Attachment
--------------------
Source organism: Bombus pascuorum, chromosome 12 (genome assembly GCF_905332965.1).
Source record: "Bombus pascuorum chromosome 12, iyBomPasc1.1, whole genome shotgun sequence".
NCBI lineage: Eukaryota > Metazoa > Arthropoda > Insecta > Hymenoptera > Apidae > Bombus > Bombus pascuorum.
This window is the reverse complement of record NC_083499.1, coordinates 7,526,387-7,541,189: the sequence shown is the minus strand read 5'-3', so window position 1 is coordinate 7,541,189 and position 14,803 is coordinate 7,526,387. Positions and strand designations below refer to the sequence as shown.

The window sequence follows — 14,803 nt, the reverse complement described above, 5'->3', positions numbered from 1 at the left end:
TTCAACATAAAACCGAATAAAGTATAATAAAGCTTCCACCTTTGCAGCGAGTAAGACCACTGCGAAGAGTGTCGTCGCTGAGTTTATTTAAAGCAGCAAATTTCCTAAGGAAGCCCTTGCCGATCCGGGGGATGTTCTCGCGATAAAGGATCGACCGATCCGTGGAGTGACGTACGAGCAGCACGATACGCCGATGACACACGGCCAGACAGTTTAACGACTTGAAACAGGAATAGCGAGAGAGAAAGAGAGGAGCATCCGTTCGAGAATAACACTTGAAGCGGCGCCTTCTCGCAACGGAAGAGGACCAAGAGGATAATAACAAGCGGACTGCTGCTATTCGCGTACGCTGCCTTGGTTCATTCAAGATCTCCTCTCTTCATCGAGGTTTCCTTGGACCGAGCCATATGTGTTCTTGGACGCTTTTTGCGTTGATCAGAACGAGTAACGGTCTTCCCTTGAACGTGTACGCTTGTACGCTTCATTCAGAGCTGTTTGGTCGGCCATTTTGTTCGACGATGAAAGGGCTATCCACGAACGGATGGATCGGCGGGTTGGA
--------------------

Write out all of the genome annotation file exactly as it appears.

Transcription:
Source organism: Bombus pascuorum, chromosome 12 (genome assembly GCF_905332965.1).
Source record: "Bombus pascuorum chromosome 12, iyBomPasc1.1, whole genome shotgun sequence".
NCBI lineage: Eukaryota > Metazoa > Arthropoda > Insecta > Hymenoptera > Apidae > Bombus > Bombus pascuorum.
This window is the reverse complement of record NC_083499.1, coordinates 7,526,387-7,541,189: the sequence shown is the minus strand read 5'-3', so window position 1 is coordinate 7,541,189 and position 14,803 is coordinate 7,526,387. Positions and strand designations below refer to the sequence as shown.

The window sequence follows — 14,803 nt, the reverse complement described above, 5'->3', positions numbered from 1 at the left end:
TTCAACATAAAACCGAATAAAGTATAATAAAGCTTCCACCTTTGCAGCGAGTAAGACCACTGCGAAGAGTGTCGTCGCTGAGTTTATTTAAAGCAGCAAATTTCCTAAGGAAGCCCTTGCCGATCCGGGGGATGTTCTCGCGATAAAGGATCGACCGATCCGTGGAGTGACGTACGAGCAGCACGATACGCCGATGACACACGGCCAGACAGTTTAACGACTTGAAACAGGAATAGCGAGAGAGAAAGAGAGGAGCATCCGTTCGAGAATAACACTTGAAGCGGCGCCTTCTCGCAACGGAAGAGGACCAAGAGGATAATAACAAGCGGACTGCTGCTATTCGCGTACGCTGCCTTGGTTCATTCAAGATCTCCTCTCTTCATCGAGGTTTCCTTGGACCGAGCCATATGTGTTCTTGGACGCTTTTTGCGTTGATCAGAACGAGTAACGGTCTTCCCTTGAACGTGTACGCTTGTACGCTTCATTCAGAGCTGTTTGGTCGGCCATTTTGTTCGACGATGAAAGGGCTATCCACGAACGGATGGATCGGCGGGTTGGA